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Thursday, April 29, 2004

Unequal treatment 

Washington Post, today:

SEATTLE, April 28 -- The Bush administration has decided to count hatchery-bred fish, which are pumped into West Coast rivers by the hundreds of millions yearly, when it decides whether stream-bred wild salmon are entitled to protection under the Endangered Species Act...

Word of the new policy was greeted by outrage from several environmental groups.

"Rather than address the problems of habitat degraded by logging, dams and urban sprawl, this policy will purposefully mask the precarious condition of wild salmon behind fish raised by humans in concrete pools," said Jan Hasselman, counsel for the National Wildlife Federation.
Next is a WaPo article from 1998. Stay with me here. Just read the passage, and then I'll explain my point.

The Clinton administration will announce plans today to remove dozens of once-rare creatures from the government's official "endangered" list, declaring victory in staving off extinction for such powerful symbols as the peregrine falcon and the bald eagle.

From the fearsome gray wolf to the obscure Missouri bladder-pod, a total of 29 formerly threatened animals and plants are likely to be declared fully or partly recovered within two years in what officials describe as the biggest such "de-listing" since the Endangered Species Act was adopted 25 years ago...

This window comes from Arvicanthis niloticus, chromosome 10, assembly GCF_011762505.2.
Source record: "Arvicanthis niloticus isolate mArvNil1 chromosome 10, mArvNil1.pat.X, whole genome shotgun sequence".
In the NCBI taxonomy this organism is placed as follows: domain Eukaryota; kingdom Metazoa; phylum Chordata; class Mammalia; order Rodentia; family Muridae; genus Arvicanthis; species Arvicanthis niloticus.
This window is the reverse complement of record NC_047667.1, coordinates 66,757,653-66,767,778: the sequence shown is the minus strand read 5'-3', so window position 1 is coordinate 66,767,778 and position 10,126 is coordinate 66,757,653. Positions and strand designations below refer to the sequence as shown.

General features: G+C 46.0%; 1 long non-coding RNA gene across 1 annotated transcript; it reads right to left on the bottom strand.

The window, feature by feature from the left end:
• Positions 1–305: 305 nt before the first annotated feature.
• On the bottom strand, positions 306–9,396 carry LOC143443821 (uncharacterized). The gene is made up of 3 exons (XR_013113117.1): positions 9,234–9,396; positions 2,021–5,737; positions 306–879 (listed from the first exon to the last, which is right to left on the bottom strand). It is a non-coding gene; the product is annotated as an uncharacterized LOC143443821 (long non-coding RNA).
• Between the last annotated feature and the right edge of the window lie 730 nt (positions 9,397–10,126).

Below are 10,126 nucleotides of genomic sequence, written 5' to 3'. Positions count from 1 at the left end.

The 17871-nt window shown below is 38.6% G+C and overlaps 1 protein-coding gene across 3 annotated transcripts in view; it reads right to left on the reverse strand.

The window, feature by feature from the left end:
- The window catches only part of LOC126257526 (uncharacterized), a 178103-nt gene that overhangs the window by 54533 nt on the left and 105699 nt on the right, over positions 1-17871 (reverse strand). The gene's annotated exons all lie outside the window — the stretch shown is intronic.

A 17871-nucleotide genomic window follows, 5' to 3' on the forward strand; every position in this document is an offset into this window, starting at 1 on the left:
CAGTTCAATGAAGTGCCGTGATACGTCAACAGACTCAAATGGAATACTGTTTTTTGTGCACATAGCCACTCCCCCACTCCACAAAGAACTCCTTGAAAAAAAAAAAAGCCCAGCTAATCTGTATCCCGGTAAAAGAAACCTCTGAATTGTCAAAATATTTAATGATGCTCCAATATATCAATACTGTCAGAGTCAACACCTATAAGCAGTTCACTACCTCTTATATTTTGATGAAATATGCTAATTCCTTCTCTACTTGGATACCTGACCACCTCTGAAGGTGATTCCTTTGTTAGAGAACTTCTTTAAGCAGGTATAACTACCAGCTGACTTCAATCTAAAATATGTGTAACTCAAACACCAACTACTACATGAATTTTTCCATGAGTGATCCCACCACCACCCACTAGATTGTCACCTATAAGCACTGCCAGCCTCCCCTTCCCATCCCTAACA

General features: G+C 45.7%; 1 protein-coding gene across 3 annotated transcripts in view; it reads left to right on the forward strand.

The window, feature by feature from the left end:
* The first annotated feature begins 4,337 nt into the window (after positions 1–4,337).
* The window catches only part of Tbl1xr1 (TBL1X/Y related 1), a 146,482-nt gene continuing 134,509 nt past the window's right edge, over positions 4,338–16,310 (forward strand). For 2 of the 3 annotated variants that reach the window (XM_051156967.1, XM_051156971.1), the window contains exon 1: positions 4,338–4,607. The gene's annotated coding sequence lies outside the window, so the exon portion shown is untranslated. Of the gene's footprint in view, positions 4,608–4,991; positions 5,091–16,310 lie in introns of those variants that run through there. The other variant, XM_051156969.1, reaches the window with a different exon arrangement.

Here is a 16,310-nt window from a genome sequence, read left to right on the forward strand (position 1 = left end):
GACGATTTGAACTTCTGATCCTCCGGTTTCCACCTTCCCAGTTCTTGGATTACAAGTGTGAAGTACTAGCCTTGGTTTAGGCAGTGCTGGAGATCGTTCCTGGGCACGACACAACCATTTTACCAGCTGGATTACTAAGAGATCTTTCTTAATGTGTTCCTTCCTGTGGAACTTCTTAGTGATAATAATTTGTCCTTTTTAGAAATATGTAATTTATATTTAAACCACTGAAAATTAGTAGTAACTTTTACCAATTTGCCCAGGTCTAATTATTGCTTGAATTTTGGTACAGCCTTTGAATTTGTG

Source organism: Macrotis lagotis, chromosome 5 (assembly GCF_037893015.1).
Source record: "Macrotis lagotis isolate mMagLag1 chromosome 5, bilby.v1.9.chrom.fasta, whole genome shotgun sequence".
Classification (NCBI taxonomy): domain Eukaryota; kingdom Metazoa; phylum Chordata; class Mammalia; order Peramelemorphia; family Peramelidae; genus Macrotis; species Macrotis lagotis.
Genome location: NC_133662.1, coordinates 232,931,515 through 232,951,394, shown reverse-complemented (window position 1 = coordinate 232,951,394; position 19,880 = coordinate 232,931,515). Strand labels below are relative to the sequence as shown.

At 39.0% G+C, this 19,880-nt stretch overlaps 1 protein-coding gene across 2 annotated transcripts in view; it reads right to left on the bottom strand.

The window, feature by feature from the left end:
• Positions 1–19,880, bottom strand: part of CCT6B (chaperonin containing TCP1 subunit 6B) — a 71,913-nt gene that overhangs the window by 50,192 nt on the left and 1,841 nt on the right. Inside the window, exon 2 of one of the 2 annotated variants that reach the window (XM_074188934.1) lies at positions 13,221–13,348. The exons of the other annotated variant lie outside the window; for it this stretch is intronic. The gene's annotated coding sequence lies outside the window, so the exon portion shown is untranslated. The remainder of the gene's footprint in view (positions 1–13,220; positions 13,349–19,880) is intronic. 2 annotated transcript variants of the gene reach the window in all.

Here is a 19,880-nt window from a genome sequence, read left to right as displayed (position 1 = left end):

News of Babbitt's decision was generally welcomed by environmentalists, who said the proposed "de-listings" were a vindication of the Endangered Species Act. "These species are genuine success stories," said Christopher E. Williams, policy analyst for the World Wildlife Fund.
So... today, the Bush administration is "greeted by outrage" for counting hatchery-bred salmon in order to determine endangered status.

So why didn't the Washington Post (and the environmentalists) greet the Clinton administration with outrage for counting captive-bred Gray Wolves when delisting the species?

Why didn't we see a representative of the National Wildlife Federation quoted in 1998 as saying "this policy will purposefully mask the precarious condition of wild gray wolves behind wolves raised by humans in fenced enclosures?" Hmm? Why did they praise one administration roundly for its actions while framing another's similar actions as a controversial and radical departure from past policies? It's a fair question, and I think we all know the answer.
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